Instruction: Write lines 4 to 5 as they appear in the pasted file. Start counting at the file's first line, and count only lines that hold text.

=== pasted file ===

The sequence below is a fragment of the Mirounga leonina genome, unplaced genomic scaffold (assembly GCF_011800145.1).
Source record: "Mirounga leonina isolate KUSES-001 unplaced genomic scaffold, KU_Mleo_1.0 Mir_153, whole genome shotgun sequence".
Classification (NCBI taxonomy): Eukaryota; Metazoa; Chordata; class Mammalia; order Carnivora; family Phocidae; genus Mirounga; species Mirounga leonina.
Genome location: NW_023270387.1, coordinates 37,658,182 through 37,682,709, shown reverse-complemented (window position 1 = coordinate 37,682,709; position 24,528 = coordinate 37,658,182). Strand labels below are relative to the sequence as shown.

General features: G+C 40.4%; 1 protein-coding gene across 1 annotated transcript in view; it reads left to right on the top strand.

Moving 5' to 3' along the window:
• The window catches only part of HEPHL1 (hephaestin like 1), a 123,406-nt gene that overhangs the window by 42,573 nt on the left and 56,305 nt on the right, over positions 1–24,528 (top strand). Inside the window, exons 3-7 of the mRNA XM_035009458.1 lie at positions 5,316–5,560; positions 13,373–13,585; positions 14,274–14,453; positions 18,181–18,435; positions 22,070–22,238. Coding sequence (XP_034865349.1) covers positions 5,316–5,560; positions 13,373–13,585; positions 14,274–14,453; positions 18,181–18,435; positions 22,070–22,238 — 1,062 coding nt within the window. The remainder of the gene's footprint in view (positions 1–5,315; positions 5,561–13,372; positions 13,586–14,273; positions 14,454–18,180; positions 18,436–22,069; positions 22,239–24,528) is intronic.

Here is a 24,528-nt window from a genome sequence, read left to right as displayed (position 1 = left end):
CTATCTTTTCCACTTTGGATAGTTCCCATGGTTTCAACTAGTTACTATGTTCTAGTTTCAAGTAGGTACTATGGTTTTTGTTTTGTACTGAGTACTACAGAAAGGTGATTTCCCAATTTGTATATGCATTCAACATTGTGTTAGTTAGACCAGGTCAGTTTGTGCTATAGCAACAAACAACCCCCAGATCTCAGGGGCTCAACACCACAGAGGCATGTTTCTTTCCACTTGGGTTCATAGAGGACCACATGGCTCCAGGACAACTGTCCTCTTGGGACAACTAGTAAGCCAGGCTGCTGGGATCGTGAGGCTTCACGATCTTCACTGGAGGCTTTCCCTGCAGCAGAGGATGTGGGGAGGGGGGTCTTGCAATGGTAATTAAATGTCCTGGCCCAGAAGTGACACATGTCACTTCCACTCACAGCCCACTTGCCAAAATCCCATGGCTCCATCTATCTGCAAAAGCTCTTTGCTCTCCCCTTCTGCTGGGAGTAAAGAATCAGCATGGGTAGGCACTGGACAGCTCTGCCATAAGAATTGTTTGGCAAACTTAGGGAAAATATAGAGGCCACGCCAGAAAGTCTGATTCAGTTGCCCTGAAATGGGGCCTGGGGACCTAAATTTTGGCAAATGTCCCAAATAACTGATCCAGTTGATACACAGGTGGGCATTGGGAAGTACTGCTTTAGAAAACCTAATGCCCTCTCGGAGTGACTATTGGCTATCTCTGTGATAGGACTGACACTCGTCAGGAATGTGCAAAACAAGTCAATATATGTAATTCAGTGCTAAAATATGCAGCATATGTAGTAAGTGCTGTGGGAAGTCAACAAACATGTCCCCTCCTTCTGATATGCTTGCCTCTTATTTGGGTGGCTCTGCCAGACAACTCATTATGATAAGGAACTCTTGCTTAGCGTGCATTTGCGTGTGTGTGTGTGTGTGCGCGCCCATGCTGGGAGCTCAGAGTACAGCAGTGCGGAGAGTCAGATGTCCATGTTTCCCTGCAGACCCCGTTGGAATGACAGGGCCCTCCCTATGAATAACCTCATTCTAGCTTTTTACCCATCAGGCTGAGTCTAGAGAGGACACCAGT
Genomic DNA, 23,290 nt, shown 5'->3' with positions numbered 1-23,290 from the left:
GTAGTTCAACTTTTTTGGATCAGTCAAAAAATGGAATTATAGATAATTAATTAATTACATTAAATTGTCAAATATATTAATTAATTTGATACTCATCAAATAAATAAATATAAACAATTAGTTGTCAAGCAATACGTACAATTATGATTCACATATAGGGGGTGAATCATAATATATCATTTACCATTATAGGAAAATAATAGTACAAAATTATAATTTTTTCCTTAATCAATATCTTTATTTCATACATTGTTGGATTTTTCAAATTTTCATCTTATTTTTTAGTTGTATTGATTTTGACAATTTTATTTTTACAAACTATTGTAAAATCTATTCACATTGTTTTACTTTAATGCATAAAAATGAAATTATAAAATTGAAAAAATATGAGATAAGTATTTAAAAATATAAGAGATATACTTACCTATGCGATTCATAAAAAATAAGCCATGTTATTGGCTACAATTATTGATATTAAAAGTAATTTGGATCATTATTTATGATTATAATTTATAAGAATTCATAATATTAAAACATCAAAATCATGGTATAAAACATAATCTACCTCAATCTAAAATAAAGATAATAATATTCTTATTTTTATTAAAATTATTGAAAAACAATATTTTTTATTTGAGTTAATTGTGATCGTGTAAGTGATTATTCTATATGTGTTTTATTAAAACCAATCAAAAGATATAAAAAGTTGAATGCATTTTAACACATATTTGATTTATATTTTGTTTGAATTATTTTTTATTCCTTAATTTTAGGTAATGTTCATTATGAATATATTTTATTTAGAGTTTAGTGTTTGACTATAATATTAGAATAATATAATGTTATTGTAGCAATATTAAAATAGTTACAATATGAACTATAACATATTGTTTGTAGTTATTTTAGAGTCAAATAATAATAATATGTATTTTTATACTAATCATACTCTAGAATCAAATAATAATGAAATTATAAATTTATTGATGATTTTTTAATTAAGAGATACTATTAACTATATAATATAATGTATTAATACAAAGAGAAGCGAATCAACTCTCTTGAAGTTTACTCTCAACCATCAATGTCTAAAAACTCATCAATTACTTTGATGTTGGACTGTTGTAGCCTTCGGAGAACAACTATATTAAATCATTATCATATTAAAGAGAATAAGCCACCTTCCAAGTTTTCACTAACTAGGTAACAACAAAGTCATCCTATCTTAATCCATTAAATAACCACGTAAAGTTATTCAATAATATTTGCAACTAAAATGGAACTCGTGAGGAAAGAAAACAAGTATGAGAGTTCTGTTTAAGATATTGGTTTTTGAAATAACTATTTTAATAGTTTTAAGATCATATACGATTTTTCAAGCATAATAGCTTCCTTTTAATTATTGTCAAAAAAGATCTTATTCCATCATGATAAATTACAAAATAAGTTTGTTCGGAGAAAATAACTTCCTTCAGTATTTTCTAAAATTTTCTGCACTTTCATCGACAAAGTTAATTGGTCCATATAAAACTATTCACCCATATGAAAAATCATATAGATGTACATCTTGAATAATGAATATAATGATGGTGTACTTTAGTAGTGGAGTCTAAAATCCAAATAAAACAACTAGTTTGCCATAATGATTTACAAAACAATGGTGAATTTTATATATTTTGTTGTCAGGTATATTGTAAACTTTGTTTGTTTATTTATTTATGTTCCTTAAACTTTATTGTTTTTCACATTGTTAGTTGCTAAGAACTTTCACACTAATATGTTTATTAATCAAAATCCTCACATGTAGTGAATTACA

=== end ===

Genome location: NW_023270387.1, coordinates 37,658,182 through 37,682,709, shown reverse-complemented (window position 1 = coordinate 37,682,709; position 24,528 = coordinate 37,658,182). Strand labels below are relative to the sequence as shown.

General features: G+C 40.4%; 1 protein-coding gene across 1 annotated transcript in view; it reads left to right on the top strand.